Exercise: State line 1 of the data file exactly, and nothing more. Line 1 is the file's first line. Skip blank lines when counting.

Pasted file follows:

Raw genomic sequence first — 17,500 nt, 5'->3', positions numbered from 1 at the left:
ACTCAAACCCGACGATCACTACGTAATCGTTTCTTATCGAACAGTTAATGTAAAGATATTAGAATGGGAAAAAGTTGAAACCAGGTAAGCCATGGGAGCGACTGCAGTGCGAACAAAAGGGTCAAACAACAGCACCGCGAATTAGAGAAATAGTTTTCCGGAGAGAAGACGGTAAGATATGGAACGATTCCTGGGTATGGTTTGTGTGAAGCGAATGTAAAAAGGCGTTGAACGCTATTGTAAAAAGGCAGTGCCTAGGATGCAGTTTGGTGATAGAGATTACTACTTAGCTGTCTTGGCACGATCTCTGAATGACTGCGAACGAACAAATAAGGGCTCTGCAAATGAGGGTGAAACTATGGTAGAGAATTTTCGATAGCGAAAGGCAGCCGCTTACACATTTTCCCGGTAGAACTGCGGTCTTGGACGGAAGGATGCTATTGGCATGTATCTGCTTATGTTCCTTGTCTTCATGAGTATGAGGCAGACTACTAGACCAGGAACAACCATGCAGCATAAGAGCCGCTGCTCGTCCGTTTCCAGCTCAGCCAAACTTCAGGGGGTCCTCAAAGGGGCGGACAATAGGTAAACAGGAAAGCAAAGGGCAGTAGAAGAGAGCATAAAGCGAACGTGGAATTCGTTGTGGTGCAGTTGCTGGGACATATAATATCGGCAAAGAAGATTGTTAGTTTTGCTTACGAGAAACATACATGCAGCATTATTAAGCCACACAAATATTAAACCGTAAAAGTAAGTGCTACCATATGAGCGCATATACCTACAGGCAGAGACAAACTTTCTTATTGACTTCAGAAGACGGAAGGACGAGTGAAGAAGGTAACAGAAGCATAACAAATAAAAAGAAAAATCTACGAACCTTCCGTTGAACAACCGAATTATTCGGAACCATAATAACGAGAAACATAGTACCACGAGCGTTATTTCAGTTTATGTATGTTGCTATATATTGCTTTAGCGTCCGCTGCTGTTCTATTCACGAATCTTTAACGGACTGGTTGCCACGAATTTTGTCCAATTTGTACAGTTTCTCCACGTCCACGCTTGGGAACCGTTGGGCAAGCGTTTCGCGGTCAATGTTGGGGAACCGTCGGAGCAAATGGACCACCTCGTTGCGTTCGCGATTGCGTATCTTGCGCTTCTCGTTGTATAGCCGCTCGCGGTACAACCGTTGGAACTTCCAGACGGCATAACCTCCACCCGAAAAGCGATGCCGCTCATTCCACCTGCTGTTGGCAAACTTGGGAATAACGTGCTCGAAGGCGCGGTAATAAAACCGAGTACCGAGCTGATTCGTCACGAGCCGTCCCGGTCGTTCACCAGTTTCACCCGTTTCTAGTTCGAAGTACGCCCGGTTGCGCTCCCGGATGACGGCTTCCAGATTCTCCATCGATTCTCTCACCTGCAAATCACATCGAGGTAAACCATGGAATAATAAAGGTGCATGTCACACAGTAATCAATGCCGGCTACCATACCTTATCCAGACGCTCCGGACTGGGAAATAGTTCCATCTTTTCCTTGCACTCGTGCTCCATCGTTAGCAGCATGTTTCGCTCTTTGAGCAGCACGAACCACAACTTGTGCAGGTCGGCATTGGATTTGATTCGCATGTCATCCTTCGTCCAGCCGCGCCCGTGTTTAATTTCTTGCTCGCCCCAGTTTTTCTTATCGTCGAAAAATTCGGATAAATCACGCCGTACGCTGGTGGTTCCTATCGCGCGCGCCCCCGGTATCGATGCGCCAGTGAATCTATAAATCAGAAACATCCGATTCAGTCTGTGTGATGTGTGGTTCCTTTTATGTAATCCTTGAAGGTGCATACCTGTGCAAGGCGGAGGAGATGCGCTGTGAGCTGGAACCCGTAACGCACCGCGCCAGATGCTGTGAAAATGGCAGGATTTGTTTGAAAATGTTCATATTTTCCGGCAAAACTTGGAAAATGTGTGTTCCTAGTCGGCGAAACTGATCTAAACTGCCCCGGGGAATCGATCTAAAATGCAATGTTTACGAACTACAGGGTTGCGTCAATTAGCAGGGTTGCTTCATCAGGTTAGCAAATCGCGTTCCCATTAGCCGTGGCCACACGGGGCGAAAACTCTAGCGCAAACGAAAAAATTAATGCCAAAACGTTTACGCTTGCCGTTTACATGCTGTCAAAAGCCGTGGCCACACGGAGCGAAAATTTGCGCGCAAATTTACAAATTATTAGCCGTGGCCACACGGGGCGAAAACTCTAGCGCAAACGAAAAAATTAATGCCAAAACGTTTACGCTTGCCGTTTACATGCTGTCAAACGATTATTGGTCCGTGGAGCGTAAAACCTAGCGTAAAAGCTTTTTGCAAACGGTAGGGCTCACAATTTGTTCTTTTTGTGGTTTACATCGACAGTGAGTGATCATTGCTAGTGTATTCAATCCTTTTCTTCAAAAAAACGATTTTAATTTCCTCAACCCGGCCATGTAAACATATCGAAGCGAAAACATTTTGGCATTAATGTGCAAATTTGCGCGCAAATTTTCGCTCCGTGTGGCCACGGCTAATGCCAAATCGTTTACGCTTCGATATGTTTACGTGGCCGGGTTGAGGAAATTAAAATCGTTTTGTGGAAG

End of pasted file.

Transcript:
Raw genomic sequence first — 17,500 nt, 5'->3', positions numbered from 1 at the left: